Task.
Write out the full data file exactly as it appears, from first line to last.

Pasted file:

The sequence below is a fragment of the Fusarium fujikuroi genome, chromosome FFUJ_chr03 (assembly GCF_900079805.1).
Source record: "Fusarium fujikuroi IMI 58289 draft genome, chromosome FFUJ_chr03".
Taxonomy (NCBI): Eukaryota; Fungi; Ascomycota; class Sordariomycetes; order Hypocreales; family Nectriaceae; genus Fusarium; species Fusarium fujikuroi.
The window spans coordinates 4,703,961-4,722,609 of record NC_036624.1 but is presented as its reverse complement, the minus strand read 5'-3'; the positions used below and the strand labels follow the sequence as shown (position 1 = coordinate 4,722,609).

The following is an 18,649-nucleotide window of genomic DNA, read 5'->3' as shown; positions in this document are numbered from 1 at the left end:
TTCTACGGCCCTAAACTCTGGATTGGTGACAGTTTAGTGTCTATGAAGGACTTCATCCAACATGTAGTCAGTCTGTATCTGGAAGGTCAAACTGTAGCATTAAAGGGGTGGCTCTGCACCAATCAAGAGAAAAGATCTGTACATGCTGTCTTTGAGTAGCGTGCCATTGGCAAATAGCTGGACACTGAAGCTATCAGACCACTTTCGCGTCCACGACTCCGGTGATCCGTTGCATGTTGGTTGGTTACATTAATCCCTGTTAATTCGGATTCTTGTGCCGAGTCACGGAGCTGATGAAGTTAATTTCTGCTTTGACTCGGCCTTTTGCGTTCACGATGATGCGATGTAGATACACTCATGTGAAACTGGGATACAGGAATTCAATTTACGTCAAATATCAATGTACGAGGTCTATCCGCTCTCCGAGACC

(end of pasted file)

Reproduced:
The sequence below is a fragment of the Fusarium fujikuroi genome, chromosome FFUJ_chr03 (assembly GCF_900079805.1).
Source record: "Fusarium fujikuroi IMI 58289 draft genome, chromosome FFUJ_chr03".
Taxonomy (NCBI): Eukaryota; Fungi; Ascomycota; class Sordariomycetes; order Hypocreales; family Nectriaceae; genus Fusarium; species Fusarium fujikuroi.
The window spans coordinates 4,703,961-4,722,609 of record NC_036624.1 but is presented as its reverse complement, the minus strand read 5'-3'; the positions used below and the strand labels follow the sequence as shown (position 1 = coordinate 4,722,609).

The following is an 18,649-nucleotide window of genomic DNA, read 5'->3' as shown; positions in this document are numbered from 1 at the left end:
TTCTACGGCCCTAAACTCTGGATTGGTGACAGTTTAGTGTCTATGAAGGACTTCATCCAACATGTAGTCAGTCTGTATCTGGAAGGTCAAACTGTAGCATTAAAGGGGTGGCTCTGCACCAATCAAGAGAAAAGATCTGTACATGCTGTCTTTGAGTAGCGTGCCATTGGCAAATAGCTGGACACTGAAGCTATCAGACCACTTTCGCGTCCACGACTCCGGTGATCCGTTGCATGTTGGTTGGTTACATTAATCCCTGTTAATTCGGATTCTTGTGCCGAGTCACGGAGCTGATGAAGTTAATTTCTGCTTTGACTCGGCCTTTTGCGTTCACGATGATGCGATGTAGATACACTCATGTGAAACTGGGATACAGGAATTCAATTTACGTCAAATATCAATGTACGAGGTCTATCCGCTCTCCGAGACC